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J Am Geriatr Soc. 2015 Dec;63(12):e1-e7. doi: 10.1111/jgs.13701. Epub 2015 Oct 8.

How to Use the American Geriatrics Society 2015 Beers Criteria-A Guide for Patients, Clinicians, Health Systems, and Payors.

Author information

1
Division of Geriatrics, University of California at San Francisco, San Francisco, California.
2
San Francisco Veterans Affairs Medical Center, San Francisco, California.
3
College of Pharmacy and Health Sciences, St. John's University, Queens, New York.
4
Department of Medicine, University of Massachusetts Medical School, Worcester, Massachusetts.
5
Department of Family Medicine and Community Health, University of Massachusetts Medical School, Worcester, Massachusetts.
6
Department of Obstetrics and Gynecology, University of Massachusetts Medical School, Worcester, Massachusetts.
7
Florida Hospital, Winter Park, Florida.
8
American Geriatrics Society, New York, New York.
9
Telligen, West Des Moines, Iowa.

Abstract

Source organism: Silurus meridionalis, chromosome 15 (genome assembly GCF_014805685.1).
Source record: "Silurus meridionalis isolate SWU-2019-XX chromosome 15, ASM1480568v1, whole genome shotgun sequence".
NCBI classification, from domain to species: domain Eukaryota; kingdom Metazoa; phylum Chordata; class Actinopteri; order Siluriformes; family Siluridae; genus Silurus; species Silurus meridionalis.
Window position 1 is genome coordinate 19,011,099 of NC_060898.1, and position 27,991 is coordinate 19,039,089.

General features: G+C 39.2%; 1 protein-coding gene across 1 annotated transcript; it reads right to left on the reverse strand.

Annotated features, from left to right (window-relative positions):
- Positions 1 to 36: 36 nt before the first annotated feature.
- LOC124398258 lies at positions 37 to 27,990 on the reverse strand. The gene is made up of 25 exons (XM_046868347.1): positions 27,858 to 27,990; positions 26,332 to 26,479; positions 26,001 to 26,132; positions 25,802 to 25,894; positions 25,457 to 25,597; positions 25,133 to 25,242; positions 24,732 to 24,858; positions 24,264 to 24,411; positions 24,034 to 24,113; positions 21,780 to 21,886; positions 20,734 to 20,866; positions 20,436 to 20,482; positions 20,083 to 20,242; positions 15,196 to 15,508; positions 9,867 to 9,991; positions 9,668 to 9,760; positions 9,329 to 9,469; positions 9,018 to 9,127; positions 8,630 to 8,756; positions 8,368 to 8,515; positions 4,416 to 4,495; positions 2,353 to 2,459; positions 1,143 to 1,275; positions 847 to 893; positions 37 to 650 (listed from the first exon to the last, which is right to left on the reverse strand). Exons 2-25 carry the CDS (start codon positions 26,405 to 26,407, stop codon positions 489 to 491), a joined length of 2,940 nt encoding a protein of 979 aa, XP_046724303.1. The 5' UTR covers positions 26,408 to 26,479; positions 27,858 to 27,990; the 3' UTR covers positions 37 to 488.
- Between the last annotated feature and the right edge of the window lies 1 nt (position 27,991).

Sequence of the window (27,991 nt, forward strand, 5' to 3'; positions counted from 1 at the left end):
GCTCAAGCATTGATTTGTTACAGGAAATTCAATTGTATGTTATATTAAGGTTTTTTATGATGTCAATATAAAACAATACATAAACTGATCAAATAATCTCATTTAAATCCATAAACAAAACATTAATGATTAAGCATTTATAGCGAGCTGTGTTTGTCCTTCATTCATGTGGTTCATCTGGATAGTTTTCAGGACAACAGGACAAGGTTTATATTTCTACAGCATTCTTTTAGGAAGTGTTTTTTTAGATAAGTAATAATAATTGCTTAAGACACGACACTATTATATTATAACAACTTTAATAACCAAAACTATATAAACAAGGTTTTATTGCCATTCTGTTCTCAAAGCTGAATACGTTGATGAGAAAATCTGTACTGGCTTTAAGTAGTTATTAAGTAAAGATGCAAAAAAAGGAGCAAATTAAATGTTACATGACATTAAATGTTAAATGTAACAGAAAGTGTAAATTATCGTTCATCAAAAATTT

The Beers Criteria are a valuable tool for clinical care and quality improvement but may be misinterpreted and implemented in ways that cause unintended harms. This article describes the intended role of the 2015 American Geriatrics Society (AGS) Beers Criteria and provides guidance on how patients, clinicians, health systems, and payors should use them. A key theme underlying these recommendations is to use common sense and clinical judgment in applying the 2015 AGS Beers Criteria and to remain mindful of nuances in the criteria. The criteria serve as a "warning light" to identify medications that have an unfavorable balance of benefits and harms in many older adults, particularly when compared with pharmacological and nonpharmacological alternatives. However, there are situations in which use of medications included in the criteria can be appropriate. As such, the 2015 AGS Beers Criteria work best not only when they identify potentially inappropriate medications, but also when they educate clinicians and patients about the reasons those medications are included and the situations in which their use may be more or less problematic. The criteria are designed to support, rather than supplant, good clinical judgment.

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